Inside the Museum: An Interview with Getty Director Timothy Potts

Inside the Museum: An Interview with Getty Director Timothy Potts

“Inside the Museum: An Interview with Getty Director Timothy Potts”

20 students took the bus to the Laguna Art Museum to hear Timothy Potts, the director of the J. Paul Getty Museum, speak about his career, the Getty collection, and the role of the museum in modern life. Here’s what a few of them had to say.

Looking In
by Celyn Matienzo, English

Timothy Potts' lecture in the museum today opened up the museum world to me in ways that I had never thought about. So often when I visit a museum, the extent of my consideration usually only reaches the art that is part of the exhibit or the permanent collection or the artists themselves. New exhibits and events would come and go without a passing thought. Though I had volunteered and worked briefly at a museum before coming to college, I had thought once that running a museum sounded simple and that curating was simply choosing what pieces to put on the walls or in the rooms and how to arrange them.

Dr. Potts spoke about different sections of the Getty Museum of Art and how it has more of some types of art than of others. During my time as a student volunteer at the museum, I had never spoken to our director about the thought and the care that goes into choosing pieces for a permanent collection. The museum I worked with, a subdivision of the Palm Springs Art Museum, seemed less concerned with having a wide variety of cultures and time periods and styles and instead focused on the kinds of art that the surrounding community might be interested in. While The Getty is a large museum that draws a wide and diverse audience, I remember our small museum being much more closely tailored to the expectations and interests of the community and local artists. While it's true that the experience of going to the museum to see a piece has not changed, the museum plays a large role in what a visitor will take away from it.

Inside the Museum
by Rachael Jeanne Heinsen, English

I noticed a thread running through Dr. Potts’ comments: the commodification of artistic objects. Dr. Potts mentioned the museum’s budget, how the museum acquires artwork, and the various factors influencing those acquisitions. I’m wondering what this commodification does to artwork and how we perceive it. Marx talks about how when objects are taken to market, those objects that previously just had use values, are assigned exchange values. This transformation—abstraction from use to exchange value—actually changes the object itself. The case of artwork is an interesting one—what are we to say is the use value of a piece of art? In what ways does commodifying artwork change the piece itself?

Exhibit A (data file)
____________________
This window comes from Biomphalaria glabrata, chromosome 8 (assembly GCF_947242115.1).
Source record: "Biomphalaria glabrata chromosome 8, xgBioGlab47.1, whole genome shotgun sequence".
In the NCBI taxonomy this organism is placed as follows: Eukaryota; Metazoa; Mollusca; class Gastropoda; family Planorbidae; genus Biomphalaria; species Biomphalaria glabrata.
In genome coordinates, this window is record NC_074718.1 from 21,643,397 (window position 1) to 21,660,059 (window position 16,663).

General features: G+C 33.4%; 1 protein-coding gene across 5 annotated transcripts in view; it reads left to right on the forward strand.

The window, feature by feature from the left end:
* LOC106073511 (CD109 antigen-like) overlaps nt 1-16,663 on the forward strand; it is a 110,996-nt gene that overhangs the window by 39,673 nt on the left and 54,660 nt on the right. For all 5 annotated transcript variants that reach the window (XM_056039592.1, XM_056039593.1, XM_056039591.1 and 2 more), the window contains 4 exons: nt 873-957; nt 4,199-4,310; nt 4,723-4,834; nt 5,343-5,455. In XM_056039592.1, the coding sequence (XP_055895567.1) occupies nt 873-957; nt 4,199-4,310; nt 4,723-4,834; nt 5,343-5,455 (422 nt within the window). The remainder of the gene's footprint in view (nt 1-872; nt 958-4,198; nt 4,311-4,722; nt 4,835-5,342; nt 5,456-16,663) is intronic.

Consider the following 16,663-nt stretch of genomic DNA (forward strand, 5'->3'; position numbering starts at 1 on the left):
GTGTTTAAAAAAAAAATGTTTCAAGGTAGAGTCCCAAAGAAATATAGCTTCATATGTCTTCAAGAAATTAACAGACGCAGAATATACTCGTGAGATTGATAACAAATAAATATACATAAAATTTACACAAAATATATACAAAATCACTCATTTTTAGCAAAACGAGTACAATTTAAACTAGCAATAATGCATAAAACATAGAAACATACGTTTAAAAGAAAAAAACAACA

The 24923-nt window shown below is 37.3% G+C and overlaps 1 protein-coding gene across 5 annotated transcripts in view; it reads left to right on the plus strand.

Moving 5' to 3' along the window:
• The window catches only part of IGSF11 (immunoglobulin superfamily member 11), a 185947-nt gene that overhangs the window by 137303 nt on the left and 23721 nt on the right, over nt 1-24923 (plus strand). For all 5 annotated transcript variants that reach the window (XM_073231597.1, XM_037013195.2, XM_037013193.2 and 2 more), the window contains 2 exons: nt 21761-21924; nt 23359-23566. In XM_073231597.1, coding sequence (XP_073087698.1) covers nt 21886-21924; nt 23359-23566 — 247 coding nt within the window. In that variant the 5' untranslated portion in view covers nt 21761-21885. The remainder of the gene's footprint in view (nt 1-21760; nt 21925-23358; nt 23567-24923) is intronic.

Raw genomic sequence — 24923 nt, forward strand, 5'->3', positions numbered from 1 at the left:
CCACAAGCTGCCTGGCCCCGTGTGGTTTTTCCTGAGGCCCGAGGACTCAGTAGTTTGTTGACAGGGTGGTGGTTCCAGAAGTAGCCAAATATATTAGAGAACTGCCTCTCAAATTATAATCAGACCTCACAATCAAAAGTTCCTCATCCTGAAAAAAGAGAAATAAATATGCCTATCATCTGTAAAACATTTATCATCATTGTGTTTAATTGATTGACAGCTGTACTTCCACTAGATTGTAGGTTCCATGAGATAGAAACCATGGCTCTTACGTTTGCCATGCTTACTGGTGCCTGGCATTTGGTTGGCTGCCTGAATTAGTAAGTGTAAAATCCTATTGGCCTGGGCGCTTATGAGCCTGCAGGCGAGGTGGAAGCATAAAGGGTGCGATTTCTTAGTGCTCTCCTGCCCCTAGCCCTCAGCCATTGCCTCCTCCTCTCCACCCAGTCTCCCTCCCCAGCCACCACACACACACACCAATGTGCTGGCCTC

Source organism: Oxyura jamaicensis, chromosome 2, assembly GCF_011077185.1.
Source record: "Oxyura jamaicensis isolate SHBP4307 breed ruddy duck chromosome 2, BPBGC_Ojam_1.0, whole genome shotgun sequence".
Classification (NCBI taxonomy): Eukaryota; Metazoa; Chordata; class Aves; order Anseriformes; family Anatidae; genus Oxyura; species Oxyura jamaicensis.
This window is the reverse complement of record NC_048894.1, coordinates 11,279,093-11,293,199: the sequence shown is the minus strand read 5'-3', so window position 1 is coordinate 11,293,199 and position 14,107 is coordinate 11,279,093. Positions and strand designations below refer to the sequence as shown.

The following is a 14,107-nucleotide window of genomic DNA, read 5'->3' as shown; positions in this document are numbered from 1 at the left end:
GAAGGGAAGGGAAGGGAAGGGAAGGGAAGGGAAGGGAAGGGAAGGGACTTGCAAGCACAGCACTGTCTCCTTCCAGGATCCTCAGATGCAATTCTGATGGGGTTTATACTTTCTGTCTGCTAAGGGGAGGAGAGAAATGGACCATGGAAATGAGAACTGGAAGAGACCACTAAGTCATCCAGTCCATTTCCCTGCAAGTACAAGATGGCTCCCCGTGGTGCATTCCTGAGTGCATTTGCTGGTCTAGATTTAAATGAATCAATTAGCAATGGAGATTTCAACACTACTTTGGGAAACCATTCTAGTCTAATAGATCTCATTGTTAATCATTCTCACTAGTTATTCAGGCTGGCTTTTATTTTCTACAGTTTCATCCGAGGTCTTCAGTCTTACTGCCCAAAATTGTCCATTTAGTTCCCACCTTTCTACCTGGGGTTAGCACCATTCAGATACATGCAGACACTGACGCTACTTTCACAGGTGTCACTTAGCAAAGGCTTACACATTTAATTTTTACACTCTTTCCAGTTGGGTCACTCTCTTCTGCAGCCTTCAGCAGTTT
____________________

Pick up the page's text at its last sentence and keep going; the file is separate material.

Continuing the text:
I’d like to read about the commodification of visual art. I’m usually not very interested in visual art, but this talk sparked my interest and got me asking questions. That’s what I love about Illuminations—the opportunity to learn and discover new interests concerning artwork and disciplines I don’t encounter in my chosen field of study.

Museums and A Technological Future
by Noemi Xitlalic Valadez-Monarrez (Major undecided)

Thanks for giving us the chance to participate in this unique event! 

This talk impacted me the most in the sense that I never thought about the situations museums may face today: technology, whether to implement it within the museum, and to what extent in terms of implementation. Museums have always strived to live up to our modern era, but there is a realization where they can be obsolete. Technology has made so many products and services obsolete--from typewriters to Blockbuster. 

Someone asked Dr. Potts about his opinion on whether to use more technology or not in the museum, and he states that if it enhances the way viewers learn more about the art piece, then that is supported. 

That led me to think... are all museums forced to modernize, to an extent, in order to avoid being obsolete, in terms of keeping up with our technological future? Can museums stay modern and fresh without abiding to modern technology?

Maybe, due to the necessity of obtaining information through new means of technology or due to the high technological consumerism, they are forced to. Maybe some museums can be an example of not giving in to the excitement. And, maybe there is that somewhat-grey area Mr. Potts stand in, where there shouldn't be absolute implementation of technology.

I'm not sure what the absolute answers are to all of these question, but I know I wouldn't have given a thought to this if I didn't attend the event. Here's to seeing what the future has in store for the museum world.